Lamont Sanford's picture
Offline
Last seen: 3 weeks 4 days ago
Joined: Mar 31 2006 - 8:32pm
Re: Gold -- Entering a "Buy" Zone, and On Cycle

I can smell your diaper is wet again.

Jabberwock
Jabberwock's picture
Offline
Last seen: 2 years 10 months ago
Joined: Jan 24 2008 - 3:22pm
Re: Gold -- Entering a "Buy" Zone, and On Cycle

Okay might not be the right time to post this, and I am not getting in the middle of what ever is happening here. But I would like to mention I have taken the advice of people here and it has proven to be correct. A while back, someone posted an investment strategy for long term benefits. I am not sure of the author of this post but it may have been Clifton, I have not been able to find this post through the search function.

Basically the OP said, you should take 5% of your disposable income at the end of the month and put it in gold (I stuck with bullion, but futures and Mining stocks were discussed). Following this strategy has been beneficial to me so far and I expect it to be so in the future as well.

I have a question. Should I continue with the 5% strategy even when the gold price is soaring as it has been in the past month, or hold on my purchase for a time when it isn't so high.

Jabberwock
Jabberwock's picture
Offline
Last seen: 2 years 10 months ago
Joined: Jan 24 2008 - 3:22pm
Re: Gold -- Entering a "Buy" Zone, and On Cycle

On a completely unrelated note, if someone is interested in learning about the stock market and seeing how they do, I would recommend signing up for a virtual stock market website. Its just like the real stock market, but with fake money. One popular service which I use is iTrade for the iPhone. Not the most advanced and only carries the Russel 3000, so a lot of the stocks discussed here will not be listed. None the less, a fun and safe way to learn.

Monty
Monty's picture
Offline
Last seen: Never ago
Joined: Sep 16 2005 - 6:55pm
Re: Gold -- Entering a "Buy" Zone, and On Cycle

It was probably Clifton. He's been recommending gold for several years now. I don't think gold is so much a play on future inflation as it is a play on currency debasing. In fact, the short to medium outlook is for deflation rather than inflation and gold has continued to soar.

Systematic investing is a good way of accumulating most asset classes. However, if you are a technician who follows the technicals on a day to day basis then buying the dips and selling the rips is attractive. I think that's what Clifton does, while still holding a core position in precious metals at all times.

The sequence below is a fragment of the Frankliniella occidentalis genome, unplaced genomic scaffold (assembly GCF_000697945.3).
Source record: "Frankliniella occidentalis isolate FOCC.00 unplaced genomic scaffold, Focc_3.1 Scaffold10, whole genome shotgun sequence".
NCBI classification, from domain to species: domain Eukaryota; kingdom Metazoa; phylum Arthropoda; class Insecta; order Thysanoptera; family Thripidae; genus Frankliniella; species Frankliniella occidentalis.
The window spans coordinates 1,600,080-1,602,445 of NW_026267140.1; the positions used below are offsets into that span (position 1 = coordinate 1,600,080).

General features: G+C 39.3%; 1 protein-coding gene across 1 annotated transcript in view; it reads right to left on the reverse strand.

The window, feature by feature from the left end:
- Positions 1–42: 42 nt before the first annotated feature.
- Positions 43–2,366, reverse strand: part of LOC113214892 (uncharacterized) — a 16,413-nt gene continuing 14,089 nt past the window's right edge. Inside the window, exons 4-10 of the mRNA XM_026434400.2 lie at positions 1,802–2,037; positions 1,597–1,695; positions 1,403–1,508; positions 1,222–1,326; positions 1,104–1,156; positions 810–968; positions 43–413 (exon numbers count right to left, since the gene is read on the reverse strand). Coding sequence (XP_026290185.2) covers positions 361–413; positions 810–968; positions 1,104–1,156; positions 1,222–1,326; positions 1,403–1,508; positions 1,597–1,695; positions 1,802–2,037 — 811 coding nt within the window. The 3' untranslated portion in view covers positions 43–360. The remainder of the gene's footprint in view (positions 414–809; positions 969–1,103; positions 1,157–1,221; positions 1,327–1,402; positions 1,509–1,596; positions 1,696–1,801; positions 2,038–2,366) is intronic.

gkc
gkc's picture
Offline
Last seen: Never ago
Joined: Feb 24 2006 - 11:51am
Re: Gold -- Entering a "Buy" Zone, and On Cycle

Jabberwock, I apologize for having been so long in replying to your post. For long-term accumulation, your instincts are right, simply as evidenced by your question.

I like to watch the 14-day RSI (relative strength indicator). When it gets above 60, during a strong run-up in price, I stop buying. When it gets back down into the 40-50 range, I resume buying. You can get a rough idea of this by going to Stockcharts.com and punching up $GOLD (an index that summarizes all the futures contracts activities on a daily basis -- it is not as good as charting the nearest-liquid-futures contract on the Comex, mostly because it doesn't show the gaps, being an index, but it is free, and it is good enough for averaging in over time). Good luck. You are on the right track. The "government" is hell-bent on bankrupting us all. The only defense you have is to 1) buy gold over time, 2) keep cash for the expenses of life, and the pleasures of living, and 3) stay out of debt as much as possible. There is a #4. Love life, love back those who love you, and love music, poetry, and good spirits.

Good luck.

gkc
gkc's picture
Offline
Last seen: Never ago
Joined: Feb 24 2006 - 11:51am
Re: Gold -- Entering a "Buy" Zone, and On Cycle

Yes, Monty, it was I. And you got it right. You couldn't have summarized my approach to these markets more accurately if you had been inside my head. Good luck. These are treacherous times. One has to separate trading (risking money to make more money) from surviving (being diversified among cash, stocks, bonds, and gold), from living and loving as though nothing were really going on. One has to be a juggler and, paradoxically, a stationary polestar, both at the same time. Life is a bitch, eh? But, it beats the alternative...

And then, there is the music. Which makes life worth living.

Good luck.

  • X
    Enter your Stereophile.com username.
    Enter the password that accompanies your username.
    Loading